A vegan menu is a powerful and pleasurable way to achieve good health. The vegan diet is based on a wide variety of foods that are satisfying, delicious, and healthy. Vegetarians avoid meat, fish, and poultry. Those who include dairy products and eggs in their diets are called lacto-ovo vegetarians. Vegans eat no meat, fish, poultry, eggs, or dairy products. While there is a considerable advantage to a lacto-ovo vegetarian pattern, vegan diets are the healthiest of all, reducing risk of a broad range of health concerns.
Acheiving and maintaining a healthy weight
When you build your meals from a generous array of vegetables, fruits, whole grains, and beans weight loss is remarkably easy. And along with it come major improvements in cholesterol, blood pressure, blood sugar, and many other aspects of health. The message is simple: Cut out the foods that are high in fat and devoid of fiber, and increase the foods that are low in fat and full of fiber. This low-fat, vegan diet approach is safe and easy—once you get the hang of it.
A healthy heart
Vegans have much lower cholesterol levels than meat-eaters, and heart disease is less common in vegans. Vegan meals are typically low in saturated fat and usually contain little or no cholesterol. Since cholesterol is only found in animal products such as meat, dairy, and eggs, vegans consume a cholesterol-free diet.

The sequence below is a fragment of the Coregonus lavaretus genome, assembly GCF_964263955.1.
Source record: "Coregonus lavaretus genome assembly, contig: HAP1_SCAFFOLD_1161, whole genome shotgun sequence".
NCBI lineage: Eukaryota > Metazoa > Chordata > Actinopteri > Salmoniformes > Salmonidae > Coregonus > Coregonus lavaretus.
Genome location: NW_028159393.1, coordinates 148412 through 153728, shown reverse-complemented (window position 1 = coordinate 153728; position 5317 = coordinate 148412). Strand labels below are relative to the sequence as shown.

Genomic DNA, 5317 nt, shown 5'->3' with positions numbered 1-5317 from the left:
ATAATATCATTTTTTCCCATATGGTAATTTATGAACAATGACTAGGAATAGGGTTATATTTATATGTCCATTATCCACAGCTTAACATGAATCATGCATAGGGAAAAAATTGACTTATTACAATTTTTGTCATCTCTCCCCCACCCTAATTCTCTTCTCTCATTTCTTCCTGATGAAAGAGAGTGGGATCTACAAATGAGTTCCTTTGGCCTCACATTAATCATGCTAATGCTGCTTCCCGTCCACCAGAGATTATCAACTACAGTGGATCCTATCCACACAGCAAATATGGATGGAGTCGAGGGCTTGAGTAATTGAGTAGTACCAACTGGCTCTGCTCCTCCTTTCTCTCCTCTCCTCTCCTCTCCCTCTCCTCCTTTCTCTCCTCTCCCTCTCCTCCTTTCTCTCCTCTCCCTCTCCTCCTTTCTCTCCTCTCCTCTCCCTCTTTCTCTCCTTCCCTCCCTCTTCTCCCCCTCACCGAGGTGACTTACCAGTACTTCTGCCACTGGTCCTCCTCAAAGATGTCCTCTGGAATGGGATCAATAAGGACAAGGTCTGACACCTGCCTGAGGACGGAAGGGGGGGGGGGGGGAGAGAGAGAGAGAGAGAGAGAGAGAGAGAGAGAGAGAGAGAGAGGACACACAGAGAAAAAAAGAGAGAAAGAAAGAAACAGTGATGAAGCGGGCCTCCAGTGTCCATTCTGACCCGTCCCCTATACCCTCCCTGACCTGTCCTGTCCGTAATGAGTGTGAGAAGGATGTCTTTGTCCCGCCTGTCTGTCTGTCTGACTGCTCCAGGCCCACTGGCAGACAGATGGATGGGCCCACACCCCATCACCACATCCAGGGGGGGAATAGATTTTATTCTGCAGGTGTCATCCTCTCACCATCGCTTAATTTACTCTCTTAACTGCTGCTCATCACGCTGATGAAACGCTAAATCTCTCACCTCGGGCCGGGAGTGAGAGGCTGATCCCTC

The type of protein in a vegan diet may be another important advantage. Many studies show that replacing animal protein with plant protein lowers blood cholesterol levels—even if the amount and type of fat in the diet stays the same. Those studies show that a low-fat, vegan diet has a clear advantage over other diets.
Lower blood pressure
An impressive number of studies, dating back to the early 1920s, show that vegans have lower blood pressure than non-vegans. In fact, some studies have shown that adding meat to a vegan’s diet raises blood pressure levels rapidly and significantly. The effects of a vegan diet occur in addition to the benefits of reducing the sodium content of the diet. When patients with high blood pressure begin a vegan diet, many are able to eliminate the need for medication.
The latest studies on diabetes show that a vegan diet high in complex carbohydrates and fiber (which are found only in plant foods) and low in fat is the best dietary prescription for controlling and preventing diabetes. A diet based on vegetables, legumes, fruits, and whole grains, which is also low in fat and sugar, can lower blood sugar levels and often reduce or even eliminate the need for medication. Since individuals with diabetes are at high risk for heart disease, avoiding fat and cholesterol is important, and a vegan diet is the best way to do that.
A vegan diet helps prevent cancer. Studies of vegans show that death rates from cancer are only about one-half to three-quarters of those of the general population. Breast cancer rates are dramatically lower in countries where diets are typically plant-based. When people from those countries adopt a Western, meat-based diet, their rates of breast cancer soar. Vegans also have significantly lower rates of colon cancer than meat-eaters. Colon cancer is more closely associated with meat consumption than any other dietary factor.